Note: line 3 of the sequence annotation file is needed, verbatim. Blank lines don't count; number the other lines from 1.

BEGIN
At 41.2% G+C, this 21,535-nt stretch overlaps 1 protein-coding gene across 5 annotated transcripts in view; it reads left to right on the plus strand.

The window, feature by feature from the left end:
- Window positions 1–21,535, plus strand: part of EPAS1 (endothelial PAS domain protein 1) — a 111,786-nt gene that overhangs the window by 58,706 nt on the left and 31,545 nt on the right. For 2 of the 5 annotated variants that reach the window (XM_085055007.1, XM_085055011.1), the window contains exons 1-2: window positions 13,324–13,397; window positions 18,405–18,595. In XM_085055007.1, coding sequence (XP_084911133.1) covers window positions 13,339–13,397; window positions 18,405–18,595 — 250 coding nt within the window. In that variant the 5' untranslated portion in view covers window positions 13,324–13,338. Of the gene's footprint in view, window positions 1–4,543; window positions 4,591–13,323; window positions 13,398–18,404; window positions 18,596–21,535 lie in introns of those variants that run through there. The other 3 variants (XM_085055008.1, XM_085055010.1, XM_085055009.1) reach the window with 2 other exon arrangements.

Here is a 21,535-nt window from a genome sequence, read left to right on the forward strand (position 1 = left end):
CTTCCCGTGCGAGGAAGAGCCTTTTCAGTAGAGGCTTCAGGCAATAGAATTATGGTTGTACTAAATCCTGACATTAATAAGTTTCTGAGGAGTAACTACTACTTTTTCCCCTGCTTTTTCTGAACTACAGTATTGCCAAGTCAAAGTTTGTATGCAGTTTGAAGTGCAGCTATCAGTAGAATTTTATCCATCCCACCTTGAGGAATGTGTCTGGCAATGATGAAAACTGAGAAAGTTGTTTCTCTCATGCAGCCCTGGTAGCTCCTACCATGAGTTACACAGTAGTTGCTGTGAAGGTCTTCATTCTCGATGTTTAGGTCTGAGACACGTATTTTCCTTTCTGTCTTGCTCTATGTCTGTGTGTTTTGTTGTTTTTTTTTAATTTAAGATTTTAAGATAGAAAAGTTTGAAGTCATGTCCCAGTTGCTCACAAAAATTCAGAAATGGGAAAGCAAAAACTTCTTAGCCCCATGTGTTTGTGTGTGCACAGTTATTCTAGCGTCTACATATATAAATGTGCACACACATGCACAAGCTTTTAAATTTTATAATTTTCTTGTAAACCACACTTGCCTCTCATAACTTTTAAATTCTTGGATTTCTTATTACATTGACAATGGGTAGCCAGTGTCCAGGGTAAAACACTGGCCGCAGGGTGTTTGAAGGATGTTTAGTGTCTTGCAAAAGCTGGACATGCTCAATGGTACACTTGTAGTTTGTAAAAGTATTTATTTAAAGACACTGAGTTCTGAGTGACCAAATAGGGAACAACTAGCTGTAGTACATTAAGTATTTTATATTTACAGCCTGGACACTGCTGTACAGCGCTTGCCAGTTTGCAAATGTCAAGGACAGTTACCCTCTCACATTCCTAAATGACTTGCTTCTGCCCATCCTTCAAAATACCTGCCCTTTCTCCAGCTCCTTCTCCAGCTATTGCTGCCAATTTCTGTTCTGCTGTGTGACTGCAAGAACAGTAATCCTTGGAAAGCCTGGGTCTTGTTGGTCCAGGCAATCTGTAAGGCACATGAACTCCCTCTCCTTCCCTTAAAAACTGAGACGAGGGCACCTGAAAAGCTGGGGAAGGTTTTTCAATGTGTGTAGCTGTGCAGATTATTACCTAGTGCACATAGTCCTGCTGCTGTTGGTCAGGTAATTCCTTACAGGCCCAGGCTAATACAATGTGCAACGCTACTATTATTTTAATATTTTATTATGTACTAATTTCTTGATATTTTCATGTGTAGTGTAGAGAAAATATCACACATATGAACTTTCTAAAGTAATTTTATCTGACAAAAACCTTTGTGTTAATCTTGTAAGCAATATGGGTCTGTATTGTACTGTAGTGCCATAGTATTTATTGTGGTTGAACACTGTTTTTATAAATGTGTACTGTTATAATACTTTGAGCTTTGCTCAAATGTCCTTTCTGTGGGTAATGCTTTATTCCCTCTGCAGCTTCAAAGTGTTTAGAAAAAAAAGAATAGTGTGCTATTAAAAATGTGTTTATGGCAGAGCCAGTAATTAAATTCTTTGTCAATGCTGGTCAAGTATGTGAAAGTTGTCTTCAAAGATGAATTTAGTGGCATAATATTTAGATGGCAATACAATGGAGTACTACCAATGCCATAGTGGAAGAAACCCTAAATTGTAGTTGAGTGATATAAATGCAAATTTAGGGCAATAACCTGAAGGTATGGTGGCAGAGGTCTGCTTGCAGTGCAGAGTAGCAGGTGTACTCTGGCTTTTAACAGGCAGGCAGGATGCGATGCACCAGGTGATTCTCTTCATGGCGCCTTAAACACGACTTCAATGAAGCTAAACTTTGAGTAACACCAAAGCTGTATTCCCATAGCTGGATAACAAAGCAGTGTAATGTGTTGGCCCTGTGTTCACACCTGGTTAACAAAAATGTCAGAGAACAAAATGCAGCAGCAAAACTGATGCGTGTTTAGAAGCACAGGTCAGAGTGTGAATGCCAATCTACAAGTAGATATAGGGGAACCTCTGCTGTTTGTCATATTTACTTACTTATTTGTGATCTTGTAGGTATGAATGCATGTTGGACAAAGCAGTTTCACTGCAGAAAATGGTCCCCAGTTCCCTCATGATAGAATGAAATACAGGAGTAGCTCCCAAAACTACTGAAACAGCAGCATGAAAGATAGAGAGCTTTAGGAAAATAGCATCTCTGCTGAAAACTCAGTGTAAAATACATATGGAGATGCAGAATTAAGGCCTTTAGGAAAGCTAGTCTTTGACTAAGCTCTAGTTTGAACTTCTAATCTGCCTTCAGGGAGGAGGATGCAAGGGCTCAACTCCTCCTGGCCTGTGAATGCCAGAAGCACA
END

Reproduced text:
- Window positions 1–21,535, plus strand: part of EPAS1 (endothelial PAS domain protein 1) — a 111,786-nt gene that overhangs the window by 58,706 nt on the left and 31,545 nt on the right. For 2 of the 5 annotated variants that reach the window (XM_085055007.1, XM_085055011.1), the window contains exons 1-2: window positions 13,324–13,397; window positions 18,405–18,595. In XM_085055007.1, coding sequence (XP_084911133.1) covers window positions 13,339–13,397; window positions 18,405–18,595 — 250 coding nt within the window. In that variant the 5' untranslated portion in view covers window positions 13,324–13,338. Of the gene's footprint in view, window positions 1–4,543; window positions 4,591–13,323; window positions 13,398–18,404; window positions 18,596–21,535 lie in introns of those variants that run through there. The other 3 variants (XM_085055008.1, XM_085055010.1, XM_085055009.1) reach the window with 2 other exon arrangements.